RENO, Nev. (AP) — Water conflicts are nothing new to the arid West, where myriad users long have vied for their share of the precious resource from California’s Central Valley to the Colorado and Missouri rivers.
But few have waded into the legal question playing out in rural Nevada: To what extent can local residents, farmers and ranchers claim the water that is soaking into the ground through the dirt floor of an antiquated, unlined irrigation canal?
A federal appeals court recently breathed new life into litigation that has entangled the U.S. government and the high-desert town of Fernley ever since a 118-year-old canal burst and flooded hundreds of homes in 2008.
This year the U.S. Bureau of Reclamation began work on a plan to line parts of the 31-mile (50 kilometer) canal with concrete. The canal diverts water from the Truckee River, which flows out of Lake Tahoe in the Sierra, sending it to irrigation ditches supporting alfalfa farmers and livestock ranchers about 30 miles (50 kilometers) east of Reno.
However, farmers and ranchers in and around the town of Fenley said the repairs would stop water from leaking that they have used for a century to help fill their wells east of Reno.
The government says locals don’t have any rights to the water that belongs to U.S. taxpayers. Government experts say the renovation also willl help guard against future canal failures even though they acknowlege it will prevent leaks into the local aquifer used by Fenley’s residents.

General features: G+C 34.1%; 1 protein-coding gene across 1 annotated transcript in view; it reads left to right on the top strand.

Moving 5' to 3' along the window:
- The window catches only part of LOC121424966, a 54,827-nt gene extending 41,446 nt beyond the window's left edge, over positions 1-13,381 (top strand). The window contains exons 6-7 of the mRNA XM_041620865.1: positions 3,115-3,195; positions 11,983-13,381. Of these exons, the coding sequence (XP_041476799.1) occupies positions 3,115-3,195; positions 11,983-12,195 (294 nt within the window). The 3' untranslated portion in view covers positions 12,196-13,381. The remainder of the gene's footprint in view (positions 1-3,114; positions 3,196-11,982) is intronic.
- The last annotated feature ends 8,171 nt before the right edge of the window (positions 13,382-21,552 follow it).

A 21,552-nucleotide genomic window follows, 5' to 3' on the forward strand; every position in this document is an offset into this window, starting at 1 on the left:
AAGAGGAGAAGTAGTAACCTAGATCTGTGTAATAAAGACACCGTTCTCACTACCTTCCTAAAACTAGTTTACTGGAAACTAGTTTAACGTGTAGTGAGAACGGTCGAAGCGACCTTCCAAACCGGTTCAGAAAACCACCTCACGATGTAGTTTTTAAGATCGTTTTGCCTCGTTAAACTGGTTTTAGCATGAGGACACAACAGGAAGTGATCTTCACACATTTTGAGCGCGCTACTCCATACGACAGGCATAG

Completed in 1905, the Truckee Canal was the first major irrigation system in the West under the Newlands Reclamation Act signed by President Theodore Roosevelt in 1902.
The act was named after a Nevada congressman who said the project would “make the desert bloom” and attract settlers to places like Fernley, where annual rainfall averages 5 inches (13 centimeters).
Similar projects followed across the arid West — many much larger. Construction began in 1903 on the Theodore Roosevelt Dam on the Salt River in Arizona, which Roosevelt himself dedicated in 1911.
By then, two dozen projects had been authorized, including one that dammed the Lower Yellowstone River near its confluence with the Missouri to irrigate cropland in Montana and North Dakota.
In Nevada, Fernley and surrounding agricultural users eventually became “utterly reliant” on the government-subsidized water, their lawyers say.
Evoking a sort of finders-keepers doctrine as old as western expansion, opponents of the canal renovation have argued in state and federal court that they have a right to the water partly because, before the canal burst, no one told them they couldn’t.
The bureau, the Truckee-Carson Irrigation District operating the canal and various judges generally have agreed the water belongs to U.S. taxpayers.
Fernley is attempting to claim a water right that doesn’t exist under state or federal law, irrigation district lawyer Benjamin Shawcroft said in recent Nevada Supreme Court filings.
“A related, but perhaps unanswerable question is why the City of Fernley is so determined to disrupt a project, the sole purpose of which is to prevent a breach of the canal and flooding of hundreds of homes?” he wrote.